Answers

By   •   June 15, 2005

Q:

I moved to America almost 10 years ago, and I love it here. A few months ago, I even got my citizenship. The only thing that confuses me is that I thought America was a Christian nation, but most of the people I work with don't have much religion. Can you explain this to me?


A:

First, let me congratulate you on your new citizenship! As our country celebrates another Independence Day, may we all thank God for the freedom He has given us, and the opportunity to make a better life for ourselves and our families. May we never take our freedoms for granted–including our freedom of religion.

Since its beginning, America has been deeply influenced by the Judeo-Christian tradition and by the teachings of the Bible. Some of our earliest settlers (such as the Pilgrims) came here for religious reasons, convinced that God was going to give them the opportunity to worship Him in freedom. Our legal system was largely built on the Bible’s teaching about right and wrong, and our forefathers took seriously its statement that “Blessed is the nation whose God is the Lord” (Psalm 33:12).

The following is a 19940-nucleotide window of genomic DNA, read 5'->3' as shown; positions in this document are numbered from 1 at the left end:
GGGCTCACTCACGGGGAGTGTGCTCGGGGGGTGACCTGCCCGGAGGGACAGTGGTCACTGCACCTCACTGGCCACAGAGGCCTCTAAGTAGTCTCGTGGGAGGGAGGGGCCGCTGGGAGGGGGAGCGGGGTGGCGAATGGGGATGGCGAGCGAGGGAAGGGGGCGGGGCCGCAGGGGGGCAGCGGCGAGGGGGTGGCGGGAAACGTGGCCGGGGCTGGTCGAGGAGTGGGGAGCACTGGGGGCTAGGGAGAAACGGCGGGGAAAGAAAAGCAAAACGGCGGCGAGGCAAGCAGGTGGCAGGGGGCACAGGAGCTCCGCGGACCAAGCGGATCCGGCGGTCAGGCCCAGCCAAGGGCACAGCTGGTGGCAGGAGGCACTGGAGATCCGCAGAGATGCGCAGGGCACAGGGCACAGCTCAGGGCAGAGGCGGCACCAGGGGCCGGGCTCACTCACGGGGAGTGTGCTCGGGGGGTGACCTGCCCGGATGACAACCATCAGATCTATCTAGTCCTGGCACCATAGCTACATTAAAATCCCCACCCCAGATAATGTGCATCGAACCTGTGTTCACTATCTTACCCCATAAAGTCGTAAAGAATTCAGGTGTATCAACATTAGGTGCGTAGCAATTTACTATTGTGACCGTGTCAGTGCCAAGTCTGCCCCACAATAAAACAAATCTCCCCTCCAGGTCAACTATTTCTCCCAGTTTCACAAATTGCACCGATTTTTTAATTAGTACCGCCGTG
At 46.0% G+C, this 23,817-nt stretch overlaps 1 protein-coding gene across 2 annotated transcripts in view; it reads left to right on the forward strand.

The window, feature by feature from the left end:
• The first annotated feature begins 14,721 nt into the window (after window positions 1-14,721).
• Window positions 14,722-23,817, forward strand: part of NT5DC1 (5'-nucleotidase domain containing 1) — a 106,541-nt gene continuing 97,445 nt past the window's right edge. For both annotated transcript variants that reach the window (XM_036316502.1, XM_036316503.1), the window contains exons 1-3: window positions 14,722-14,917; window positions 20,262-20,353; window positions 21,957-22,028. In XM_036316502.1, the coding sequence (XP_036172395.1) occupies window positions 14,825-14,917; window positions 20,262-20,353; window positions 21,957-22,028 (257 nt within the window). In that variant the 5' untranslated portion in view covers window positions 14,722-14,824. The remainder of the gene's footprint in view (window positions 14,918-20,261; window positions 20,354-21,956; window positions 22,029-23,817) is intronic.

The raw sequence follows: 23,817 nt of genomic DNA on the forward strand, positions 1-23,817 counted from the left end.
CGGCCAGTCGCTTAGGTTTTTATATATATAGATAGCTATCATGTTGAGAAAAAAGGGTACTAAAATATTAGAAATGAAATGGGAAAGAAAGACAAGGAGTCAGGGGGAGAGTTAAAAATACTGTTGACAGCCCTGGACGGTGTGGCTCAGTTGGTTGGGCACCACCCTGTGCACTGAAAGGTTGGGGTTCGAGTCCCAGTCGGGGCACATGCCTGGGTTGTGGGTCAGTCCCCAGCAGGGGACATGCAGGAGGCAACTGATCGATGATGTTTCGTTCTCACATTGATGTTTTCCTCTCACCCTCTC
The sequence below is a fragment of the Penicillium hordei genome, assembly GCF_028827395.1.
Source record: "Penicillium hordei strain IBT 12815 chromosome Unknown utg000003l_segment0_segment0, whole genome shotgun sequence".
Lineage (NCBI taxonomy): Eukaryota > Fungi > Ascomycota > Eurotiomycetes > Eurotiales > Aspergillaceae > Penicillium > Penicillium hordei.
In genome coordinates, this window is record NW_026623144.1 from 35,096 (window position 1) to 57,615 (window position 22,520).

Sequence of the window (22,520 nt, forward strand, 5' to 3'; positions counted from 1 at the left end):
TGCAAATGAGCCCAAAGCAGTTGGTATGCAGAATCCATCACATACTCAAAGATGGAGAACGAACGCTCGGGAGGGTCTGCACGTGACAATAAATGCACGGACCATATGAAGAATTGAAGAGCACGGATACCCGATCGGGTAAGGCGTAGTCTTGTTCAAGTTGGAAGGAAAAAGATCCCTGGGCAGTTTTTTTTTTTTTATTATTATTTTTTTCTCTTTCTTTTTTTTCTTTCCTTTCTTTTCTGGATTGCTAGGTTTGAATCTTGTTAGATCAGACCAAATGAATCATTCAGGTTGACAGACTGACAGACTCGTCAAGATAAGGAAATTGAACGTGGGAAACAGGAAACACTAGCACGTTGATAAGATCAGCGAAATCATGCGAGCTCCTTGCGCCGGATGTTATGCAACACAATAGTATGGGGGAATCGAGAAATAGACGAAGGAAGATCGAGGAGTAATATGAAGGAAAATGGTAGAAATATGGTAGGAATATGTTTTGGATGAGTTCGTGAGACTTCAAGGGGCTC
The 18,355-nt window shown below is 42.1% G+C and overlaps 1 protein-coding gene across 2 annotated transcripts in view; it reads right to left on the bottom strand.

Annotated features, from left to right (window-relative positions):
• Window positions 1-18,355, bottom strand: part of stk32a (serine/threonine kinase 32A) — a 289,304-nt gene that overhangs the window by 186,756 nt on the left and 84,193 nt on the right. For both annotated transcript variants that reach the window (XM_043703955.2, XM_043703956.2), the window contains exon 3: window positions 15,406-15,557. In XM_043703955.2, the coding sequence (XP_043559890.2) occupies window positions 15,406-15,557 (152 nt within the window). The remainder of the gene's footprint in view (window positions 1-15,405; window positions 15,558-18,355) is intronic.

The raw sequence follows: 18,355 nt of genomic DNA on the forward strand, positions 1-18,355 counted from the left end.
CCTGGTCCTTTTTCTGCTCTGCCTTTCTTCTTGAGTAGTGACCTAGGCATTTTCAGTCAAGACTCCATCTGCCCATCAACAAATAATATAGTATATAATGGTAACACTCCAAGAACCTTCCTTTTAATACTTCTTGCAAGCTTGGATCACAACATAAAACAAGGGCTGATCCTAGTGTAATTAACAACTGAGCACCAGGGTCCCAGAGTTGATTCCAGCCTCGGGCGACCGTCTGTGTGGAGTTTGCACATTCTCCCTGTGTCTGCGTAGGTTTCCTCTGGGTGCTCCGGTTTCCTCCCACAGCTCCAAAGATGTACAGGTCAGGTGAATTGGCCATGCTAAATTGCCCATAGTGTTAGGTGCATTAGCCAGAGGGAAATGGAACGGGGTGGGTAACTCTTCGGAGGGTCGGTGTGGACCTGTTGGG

At the same time, not every citizen at the beginning of our nation was a committed Christian, nor are they today. In fact, some today even want to banish all mention of God from public life–something our nation’s founders never intended.

On this special holiday, let us pray that this will never happen, but that our nation will turn back to God and seek His will. And may this begin with you, as you personally turn to Christ and commit your life to Him.

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